Monday, December 11, 2006

Up to 25% medication errors related to illegible dr handwriting

A CNN health article from a while back says:

Experts say up to 25 percent of medication errors may be related to illegible handwriting: A pharmacist misreads an illegible prescription, one drug is mixed up with another. [...]

Also last year the Institute of Medicine, an arm of the National Academy of Sciences, reported that medical mistakes overall -- including those stemming from unreadable notes from doctors -- may cause up to 98,000 deaths a year in the United States. Other researchers later termed those numbers exaggerated, but the authors stood by their report.
The article mentions handwriting seminars being given to doctors, and says the following
"It's good they're doing a seminar, but I'm surprised they're not going with automated bedside and hand-held computers, which cut the errors by up to 50 percent," Inlander said. Such devices require doctors and others to type orders into a computer system.


  1. Not sure about bedside, but at appointments doctors have been using printed scripts for a while now. It's good in that the handwriting issues go away, but bad in that there are often multiple choices for the one drug and it's easy to select the wrong quantity/type.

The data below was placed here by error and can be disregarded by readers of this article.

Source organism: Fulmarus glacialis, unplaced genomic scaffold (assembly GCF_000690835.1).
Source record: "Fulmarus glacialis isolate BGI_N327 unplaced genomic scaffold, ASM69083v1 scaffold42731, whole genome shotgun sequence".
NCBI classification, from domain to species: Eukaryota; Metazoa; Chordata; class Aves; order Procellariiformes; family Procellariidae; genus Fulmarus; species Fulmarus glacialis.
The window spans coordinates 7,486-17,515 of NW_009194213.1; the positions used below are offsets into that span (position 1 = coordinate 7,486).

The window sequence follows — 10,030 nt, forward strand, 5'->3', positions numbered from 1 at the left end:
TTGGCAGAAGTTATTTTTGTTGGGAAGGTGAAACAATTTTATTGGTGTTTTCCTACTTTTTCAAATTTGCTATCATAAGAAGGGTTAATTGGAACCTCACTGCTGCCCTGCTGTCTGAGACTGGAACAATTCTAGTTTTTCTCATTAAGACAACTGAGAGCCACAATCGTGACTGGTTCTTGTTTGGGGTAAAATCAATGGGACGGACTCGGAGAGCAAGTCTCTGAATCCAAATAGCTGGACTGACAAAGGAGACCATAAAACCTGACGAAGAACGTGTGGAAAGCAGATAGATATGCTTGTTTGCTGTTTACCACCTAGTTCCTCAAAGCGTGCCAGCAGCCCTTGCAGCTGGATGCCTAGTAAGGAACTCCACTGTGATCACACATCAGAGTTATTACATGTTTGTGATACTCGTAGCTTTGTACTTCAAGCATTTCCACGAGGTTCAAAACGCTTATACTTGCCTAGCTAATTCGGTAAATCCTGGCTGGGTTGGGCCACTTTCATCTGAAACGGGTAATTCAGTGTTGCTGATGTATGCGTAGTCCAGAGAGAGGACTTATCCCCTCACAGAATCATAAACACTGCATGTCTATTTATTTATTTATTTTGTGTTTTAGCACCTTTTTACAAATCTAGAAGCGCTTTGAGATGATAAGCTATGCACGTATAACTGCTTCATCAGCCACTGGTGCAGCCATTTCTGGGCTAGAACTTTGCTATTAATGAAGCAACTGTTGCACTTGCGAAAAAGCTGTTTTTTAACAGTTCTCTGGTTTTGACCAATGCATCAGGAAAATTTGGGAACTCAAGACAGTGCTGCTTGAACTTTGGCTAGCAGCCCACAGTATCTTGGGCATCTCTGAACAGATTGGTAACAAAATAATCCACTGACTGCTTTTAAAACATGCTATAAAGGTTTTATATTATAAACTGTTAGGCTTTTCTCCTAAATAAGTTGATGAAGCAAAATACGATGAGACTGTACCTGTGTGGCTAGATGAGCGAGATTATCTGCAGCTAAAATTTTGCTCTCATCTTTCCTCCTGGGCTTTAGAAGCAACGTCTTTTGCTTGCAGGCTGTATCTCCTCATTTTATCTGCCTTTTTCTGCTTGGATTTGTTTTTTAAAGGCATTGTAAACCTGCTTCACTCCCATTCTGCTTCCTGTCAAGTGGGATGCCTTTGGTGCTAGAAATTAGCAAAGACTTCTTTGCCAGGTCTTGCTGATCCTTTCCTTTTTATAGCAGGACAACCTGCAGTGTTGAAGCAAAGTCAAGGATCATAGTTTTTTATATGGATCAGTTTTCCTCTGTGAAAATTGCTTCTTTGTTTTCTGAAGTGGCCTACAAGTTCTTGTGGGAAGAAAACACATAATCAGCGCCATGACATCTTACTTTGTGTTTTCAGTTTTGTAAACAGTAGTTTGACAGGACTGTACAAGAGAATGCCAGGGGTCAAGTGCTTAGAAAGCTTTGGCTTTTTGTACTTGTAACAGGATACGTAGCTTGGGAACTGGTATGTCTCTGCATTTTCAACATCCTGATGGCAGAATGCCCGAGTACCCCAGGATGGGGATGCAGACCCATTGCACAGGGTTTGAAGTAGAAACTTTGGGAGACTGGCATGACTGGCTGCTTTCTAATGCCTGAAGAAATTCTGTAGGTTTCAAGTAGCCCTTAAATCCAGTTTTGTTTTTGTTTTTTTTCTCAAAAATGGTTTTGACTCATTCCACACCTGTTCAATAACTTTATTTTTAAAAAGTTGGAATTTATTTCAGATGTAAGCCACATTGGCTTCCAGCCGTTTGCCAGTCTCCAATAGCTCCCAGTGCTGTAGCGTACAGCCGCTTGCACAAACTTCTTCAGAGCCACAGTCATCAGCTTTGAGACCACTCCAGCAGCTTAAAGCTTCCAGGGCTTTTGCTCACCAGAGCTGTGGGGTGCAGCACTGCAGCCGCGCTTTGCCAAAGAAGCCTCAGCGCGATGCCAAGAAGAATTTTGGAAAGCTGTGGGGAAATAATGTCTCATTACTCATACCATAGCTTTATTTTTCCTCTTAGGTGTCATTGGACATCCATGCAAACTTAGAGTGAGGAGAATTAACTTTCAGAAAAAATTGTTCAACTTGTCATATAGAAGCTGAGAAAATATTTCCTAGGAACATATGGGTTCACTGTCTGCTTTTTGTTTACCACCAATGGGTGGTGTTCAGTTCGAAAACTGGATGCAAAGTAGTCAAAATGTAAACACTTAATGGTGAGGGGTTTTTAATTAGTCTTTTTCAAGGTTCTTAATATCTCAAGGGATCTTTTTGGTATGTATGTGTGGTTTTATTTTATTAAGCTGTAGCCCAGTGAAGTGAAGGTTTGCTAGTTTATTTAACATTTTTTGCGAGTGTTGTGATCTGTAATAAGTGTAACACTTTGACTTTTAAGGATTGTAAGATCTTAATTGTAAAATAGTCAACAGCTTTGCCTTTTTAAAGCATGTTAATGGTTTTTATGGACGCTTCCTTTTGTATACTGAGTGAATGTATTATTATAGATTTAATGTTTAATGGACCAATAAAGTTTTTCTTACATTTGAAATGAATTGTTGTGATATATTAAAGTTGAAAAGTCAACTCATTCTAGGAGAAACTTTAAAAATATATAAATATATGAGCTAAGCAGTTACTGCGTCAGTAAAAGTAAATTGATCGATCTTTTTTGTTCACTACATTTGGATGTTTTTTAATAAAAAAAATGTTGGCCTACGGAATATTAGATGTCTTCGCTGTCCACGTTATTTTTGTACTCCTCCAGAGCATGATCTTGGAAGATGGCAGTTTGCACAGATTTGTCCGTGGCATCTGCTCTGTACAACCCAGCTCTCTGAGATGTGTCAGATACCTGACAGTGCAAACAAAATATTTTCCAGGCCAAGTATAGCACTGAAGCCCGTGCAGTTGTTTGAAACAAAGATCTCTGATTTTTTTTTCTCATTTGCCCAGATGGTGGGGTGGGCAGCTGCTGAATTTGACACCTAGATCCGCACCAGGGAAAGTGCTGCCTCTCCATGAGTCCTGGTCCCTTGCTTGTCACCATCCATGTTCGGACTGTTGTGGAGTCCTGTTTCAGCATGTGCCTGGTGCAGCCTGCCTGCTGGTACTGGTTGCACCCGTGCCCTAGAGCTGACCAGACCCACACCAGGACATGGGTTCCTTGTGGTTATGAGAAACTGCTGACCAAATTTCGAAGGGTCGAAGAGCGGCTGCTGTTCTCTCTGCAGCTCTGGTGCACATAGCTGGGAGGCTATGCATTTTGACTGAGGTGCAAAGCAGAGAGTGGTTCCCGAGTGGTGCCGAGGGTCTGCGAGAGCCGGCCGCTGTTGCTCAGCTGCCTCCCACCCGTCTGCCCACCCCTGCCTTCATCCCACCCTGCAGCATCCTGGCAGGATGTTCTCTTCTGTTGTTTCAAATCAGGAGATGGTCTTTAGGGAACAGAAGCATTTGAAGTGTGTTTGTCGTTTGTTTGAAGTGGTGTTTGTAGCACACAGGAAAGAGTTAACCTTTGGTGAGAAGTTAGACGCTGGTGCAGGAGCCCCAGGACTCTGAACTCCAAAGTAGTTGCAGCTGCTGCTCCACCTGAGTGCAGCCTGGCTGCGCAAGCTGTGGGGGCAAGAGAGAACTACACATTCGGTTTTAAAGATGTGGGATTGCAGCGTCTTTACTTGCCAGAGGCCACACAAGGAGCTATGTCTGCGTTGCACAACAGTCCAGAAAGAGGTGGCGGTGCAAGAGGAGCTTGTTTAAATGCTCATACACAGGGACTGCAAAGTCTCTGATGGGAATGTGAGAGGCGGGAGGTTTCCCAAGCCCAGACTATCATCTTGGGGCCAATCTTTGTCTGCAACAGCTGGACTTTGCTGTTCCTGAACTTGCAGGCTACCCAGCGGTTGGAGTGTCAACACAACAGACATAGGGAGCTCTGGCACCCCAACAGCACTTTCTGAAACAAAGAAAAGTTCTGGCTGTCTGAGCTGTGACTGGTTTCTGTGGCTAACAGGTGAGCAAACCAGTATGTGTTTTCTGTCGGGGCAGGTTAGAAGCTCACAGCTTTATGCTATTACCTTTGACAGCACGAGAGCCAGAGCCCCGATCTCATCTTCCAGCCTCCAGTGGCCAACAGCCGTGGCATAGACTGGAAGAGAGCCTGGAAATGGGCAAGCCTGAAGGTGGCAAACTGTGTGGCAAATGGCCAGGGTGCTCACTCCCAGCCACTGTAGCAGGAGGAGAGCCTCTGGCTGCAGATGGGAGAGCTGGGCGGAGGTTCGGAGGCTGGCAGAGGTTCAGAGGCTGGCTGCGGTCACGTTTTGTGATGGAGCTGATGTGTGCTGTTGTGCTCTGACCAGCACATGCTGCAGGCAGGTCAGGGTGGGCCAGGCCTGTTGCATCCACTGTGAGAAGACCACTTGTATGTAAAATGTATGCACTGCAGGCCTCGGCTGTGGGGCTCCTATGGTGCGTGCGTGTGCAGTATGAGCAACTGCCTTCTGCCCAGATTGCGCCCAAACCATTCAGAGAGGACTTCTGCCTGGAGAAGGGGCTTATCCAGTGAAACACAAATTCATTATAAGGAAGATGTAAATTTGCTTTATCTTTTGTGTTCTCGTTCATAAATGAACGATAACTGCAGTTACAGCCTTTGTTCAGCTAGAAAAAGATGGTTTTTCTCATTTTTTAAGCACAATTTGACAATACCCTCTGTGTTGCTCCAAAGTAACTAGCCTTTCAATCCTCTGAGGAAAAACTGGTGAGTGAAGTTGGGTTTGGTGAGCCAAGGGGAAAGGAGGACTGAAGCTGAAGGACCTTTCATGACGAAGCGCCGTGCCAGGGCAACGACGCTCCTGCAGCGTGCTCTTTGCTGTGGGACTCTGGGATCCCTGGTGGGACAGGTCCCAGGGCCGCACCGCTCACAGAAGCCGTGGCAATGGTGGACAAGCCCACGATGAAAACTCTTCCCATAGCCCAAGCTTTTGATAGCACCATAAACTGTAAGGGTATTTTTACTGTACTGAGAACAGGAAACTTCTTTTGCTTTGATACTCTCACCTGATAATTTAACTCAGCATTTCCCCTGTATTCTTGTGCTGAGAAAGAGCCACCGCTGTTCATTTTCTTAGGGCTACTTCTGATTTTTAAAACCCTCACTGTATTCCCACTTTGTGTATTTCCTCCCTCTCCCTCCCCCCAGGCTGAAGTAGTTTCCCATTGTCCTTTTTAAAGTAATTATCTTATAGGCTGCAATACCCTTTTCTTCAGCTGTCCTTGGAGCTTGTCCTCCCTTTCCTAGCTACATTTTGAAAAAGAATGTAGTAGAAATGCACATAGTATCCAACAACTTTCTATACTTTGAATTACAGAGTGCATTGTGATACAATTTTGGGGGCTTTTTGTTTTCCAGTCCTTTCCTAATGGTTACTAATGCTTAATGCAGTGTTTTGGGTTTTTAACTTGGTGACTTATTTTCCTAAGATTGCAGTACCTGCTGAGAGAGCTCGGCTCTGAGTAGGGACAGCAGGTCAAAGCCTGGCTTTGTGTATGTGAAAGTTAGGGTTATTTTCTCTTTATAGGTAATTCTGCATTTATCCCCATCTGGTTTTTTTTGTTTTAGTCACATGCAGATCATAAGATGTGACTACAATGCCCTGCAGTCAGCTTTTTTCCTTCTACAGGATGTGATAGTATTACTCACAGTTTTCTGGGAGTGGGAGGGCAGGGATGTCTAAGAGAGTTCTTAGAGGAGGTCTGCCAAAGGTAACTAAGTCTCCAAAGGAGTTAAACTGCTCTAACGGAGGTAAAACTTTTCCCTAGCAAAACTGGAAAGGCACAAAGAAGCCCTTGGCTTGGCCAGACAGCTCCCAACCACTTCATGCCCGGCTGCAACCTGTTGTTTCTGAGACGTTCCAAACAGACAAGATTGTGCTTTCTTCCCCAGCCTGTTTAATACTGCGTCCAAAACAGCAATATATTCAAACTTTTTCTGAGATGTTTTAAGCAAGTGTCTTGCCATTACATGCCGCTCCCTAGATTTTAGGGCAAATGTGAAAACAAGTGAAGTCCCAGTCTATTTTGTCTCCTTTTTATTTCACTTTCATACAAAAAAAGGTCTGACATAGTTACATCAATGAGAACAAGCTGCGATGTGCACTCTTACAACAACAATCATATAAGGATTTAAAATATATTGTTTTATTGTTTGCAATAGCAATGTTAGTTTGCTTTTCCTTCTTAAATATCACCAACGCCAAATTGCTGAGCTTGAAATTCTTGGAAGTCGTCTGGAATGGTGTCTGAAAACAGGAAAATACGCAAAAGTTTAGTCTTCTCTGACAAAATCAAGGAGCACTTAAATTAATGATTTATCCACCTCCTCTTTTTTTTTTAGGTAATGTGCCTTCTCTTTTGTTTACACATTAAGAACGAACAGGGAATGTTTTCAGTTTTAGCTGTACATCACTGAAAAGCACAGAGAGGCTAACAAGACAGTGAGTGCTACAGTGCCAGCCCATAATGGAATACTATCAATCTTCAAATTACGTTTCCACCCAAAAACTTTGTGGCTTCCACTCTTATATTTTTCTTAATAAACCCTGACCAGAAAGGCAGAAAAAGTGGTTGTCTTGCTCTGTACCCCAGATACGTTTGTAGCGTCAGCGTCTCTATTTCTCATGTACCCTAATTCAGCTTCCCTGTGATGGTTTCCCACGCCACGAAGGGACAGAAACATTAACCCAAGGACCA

2. Among the hospitals that call me in to prevent medication errors (by giving handwriting classes to the doctors), a fairly high percentage claim to have “computerized everything” 1 or 2 or 5 or more years ago … yet they still have handwriting problems, because of a crucial 1% to 5% of handwritten documentation that just won’t go away.

    Doctors in “totally computerized” hospitals still scribble Post-Its to slap onto the walls of the nurse’s station, still scrawl notes on the cuffs of their scrubs during impromptu elevator/corridor conferences with colleagues … and, most of all, doctors with computer systems often have the ward clerks operate the computers, use the Net, or whatever: working, of course, from the doctors’ illegible handwriting. Bad doctor handwriting, incorrectly deciphered by ward clerks using the computer for any purpose, thereby enters the computerized medical record.

    And what happens when disasters like Hurricane Katrina (or tsunamis) knock out a hospital’s network? More than one hospital, during Katrina, lost its generator, its electric power — and therefore its computer system — for the duration. Even the computer-savviest staff in these disaster zones had to return to handwriting. Let's hope they wrote legibly.

    Kate Gladstone - Handwriting Repair -